“A landmark study, not only of evangelical conversion narratives, but also of evangelical conversions themselves. It is the best book ever published by a North American on eighteenth-century evangelical religion.”                       

—Mark A. Noll, Journal of the American Academy of Religion

“Hindmarsh’s great strength is that he combines the interests and methods of a theologian, a religious historian, a literary critic, and a book historian, and he has made a substantial contribution to debates about the formation of modern identity, taking issue with those who see the religious narratives of this period as throwbacks.”

—Isabel Rivers, Modern Language Review

"Hindmarsh's study is definitive in many respects, most notably in its breadth of vision, its analytical precision, and its evident compassion." 

—Phyllis Mack, American Historical Review  

"An absolutely excellent book that will be required reading for the period. " 

—W. R. Ward, Theology.

 "This is likely to be the standard work on the subject for a considerable time to come." 

—Henry Rack, Journal of Ecclesiastical History  

“Hindmarsh has landed upon an important yet surprisingly understudied theme, researched it thoroughly, and explored it in a wide-ranging and insightful manner. The Evangelical Conversion Narrative deserves to be read, discussed, and cited for many years to come.”                             

—Timothy Larsen, English Historical Review

"With this brilliant work, impeccably researched and compellingly written, Hindmarsh has established himself as a leading historian of 18th-century evangelicalism. "

          Jonathan R. Baer, Reviews in Religion and Theology

"This excellent book is a sensitive combination of historical investigation, literary criticism, social analysis, psychological awareness, and religious evaluation . . . it should be read by every serious student of eighteenth-century Christianity." 

           Richard P. Heitzenrater, Church History 

The Evangelical Conversion Narrative fills an inexplicably hitherto vacant niche in our understanding of religious first-person narratives in the eighteenth-century English-speaking world.”

            —Christina Marie Devlin, Journal of Religion

“This book cannot be too warmly commended for its comprehensive scholarship.  We see Newton steadily and see him whole.”

            —Gordon Wakefield, Theology

 “The analysis offered by this study seems incontrovertable.  Hindmarsh has deployed an unusual combination of historical, theological, and literary gifts to illuminate John Newton and the English evangelical movement he epitomized. . . . It rests partly on a number of fresh sources that Hindmarsh has uncovered.  Its organization of its own themes is masterly.  And it is so readable.  It provides what is now certainly the best introduction to the world of eighteenth-century evangelicalism in England.”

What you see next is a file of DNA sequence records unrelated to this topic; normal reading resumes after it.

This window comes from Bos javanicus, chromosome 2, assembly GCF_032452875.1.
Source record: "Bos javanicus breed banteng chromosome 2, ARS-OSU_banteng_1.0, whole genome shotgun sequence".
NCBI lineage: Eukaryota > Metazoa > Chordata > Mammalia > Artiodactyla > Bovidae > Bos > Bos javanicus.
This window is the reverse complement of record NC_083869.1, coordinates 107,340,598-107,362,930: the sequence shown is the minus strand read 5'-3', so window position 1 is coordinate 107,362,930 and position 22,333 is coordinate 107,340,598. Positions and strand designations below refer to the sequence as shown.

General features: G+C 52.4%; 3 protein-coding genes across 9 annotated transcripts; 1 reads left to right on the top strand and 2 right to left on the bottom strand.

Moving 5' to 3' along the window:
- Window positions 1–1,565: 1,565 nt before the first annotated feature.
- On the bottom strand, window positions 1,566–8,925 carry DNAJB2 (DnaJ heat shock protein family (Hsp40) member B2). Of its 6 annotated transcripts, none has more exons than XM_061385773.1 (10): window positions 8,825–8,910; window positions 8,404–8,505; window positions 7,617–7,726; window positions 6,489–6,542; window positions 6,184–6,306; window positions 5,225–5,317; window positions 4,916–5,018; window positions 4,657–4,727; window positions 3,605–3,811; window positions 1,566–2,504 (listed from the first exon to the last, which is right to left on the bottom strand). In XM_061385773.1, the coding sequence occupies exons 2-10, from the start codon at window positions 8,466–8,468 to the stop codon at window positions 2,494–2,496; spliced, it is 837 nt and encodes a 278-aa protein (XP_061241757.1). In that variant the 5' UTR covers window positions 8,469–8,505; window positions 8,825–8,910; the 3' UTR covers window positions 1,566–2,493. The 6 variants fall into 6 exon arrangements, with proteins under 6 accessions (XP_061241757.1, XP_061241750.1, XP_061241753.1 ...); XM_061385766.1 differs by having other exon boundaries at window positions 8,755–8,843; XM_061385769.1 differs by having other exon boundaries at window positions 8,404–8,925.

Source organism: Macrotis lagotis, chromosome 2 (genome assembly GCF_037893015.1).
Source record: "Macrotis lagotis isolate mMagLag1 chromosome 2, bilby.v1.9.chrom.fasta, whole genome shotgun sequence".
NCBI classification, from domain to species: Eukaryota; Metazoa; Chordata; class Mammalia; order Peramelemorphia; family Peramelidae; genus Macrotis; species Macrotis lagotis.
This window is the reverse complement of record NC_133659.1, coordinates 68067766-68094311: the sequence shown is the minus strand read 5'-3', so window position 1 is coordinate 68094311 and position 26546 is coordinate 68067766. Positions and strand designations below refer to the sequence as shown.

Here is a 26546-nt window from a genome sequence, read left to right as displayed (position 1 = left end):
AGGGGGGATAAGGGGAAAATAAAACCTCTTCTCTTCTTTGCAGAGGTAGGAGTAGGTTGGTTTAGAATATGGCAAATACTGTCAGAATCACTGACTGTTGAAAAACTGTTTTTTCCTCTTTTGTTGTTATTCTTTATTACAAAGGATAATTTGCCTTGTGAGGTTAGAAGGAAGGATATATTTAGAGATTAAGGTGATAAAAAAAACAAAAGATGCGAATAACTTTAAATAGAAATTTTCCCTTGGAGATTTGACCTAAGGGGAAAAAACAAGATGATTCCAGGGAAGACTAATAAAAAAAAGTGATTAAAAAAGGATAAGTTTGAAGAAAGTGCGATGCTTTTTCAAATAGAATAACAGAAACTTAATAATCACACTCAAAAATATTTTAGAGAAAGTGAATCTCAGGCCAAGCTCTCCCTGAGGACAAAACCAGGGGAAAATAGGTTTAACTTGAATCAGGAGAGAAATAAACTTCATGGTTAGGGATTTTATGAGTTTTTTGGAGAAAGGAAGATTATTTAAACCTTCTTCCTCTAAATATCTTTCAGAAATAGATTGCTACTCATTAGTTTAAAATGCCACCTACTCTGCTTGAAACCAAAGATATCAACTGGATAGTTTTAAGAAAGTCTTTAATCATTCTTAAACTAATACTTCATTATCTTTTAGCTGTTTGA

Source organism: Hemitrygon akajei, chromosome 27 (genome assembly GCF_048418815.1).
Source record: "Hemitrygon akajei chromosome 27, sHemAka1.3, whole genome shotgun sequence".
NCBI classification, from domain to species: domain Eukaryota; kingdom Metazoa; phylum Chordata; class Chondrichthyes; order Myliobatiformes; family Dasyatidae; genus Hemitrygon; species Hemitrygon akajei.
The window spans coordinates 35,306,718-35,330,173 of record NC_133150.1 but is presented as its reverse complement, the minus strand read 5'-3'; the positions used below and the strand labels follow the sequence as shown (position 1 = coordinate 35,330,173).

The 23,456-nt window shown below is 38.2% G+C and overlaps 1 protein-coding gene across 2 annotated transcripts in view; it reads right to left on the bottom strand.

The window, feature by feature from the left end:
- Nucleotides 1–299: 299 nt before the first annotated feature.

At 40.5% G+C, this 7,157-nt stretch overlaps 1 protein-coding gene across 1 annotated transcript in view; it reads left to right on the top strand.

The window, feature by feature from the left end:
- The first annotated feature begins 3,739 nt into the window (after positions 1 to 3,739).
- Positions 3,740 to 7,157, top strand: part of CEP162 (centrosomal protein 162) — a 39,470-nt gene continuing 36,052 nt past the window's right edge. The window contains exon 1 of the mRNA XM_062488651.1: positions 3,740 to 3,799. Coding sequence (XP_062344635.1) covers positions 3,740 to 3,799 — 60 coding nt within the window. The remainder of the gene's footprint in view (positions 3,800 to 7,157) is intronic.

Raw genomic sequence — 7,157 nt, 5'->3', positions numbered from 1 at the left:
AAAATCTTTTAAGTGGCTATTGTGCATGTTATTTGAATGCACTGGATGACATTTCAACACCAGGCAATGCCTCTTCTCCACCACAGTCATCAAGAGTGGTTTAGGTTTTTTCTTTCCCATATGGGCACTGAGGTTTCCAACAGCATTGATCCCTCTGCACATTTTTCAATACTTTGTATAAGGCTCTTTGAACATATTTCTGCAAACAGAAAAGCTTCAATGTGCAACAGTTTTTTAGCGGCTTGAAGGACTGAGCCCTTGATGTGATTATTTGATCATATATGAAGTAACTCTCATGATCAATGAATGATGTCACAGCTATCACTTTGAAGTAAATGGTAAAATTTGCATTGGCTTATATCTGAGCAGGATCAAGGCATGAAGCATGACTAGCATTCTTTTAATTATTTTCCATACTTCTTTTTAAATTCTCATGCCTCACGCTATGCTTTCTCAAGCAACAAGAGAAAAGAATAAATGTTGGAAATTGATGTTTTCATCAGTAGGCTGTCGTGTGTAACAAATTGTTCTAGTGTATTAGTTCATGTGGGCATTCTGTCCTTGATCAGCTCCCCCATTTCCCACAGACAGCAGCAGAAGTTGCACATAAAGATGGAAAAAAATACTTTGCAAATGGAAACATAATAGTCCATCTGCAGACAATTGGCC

—David Bebbington, Books and Culture

“It is a fine offering, and has given your reviewer more pleasure than anything he has read for a long time. . . . This is a really notable volume, and one that will long delight and instruct English eighteenth-century scholars.” 

—W. R. Ward, Church History

“There is not better account of an eighteenth-century Evangelical parish priest than this.  Though Hindmarsh chronicles the career of one man, his is in many ways a microcosmic study which touches on many aspects of the Evangelical Reival in its ‘heroic’ early stages.  The book is finely nuanced and written with style and clarity.”

            —John Walsh, Journal of Theological Studies

 “a study packed with scholarship and characterized by theological erudition and sensitivity”

—David Hempton, Anglican and Episcopal History

 “a milestone in evangelical historiography”

            —Donald M. Lewis, Canadian Evangelical Review

 ‘This book is a gem.”

            —Victor Shepherd, Christian Week

 “This monograph is packed with acute historical and theological observation, based on wide manuscript research.”

            —John Pollock, Church of England Newspaper

 “succeeds marvelously”

            —Douglas A. Sweeney, Journal of Ecclesiastical History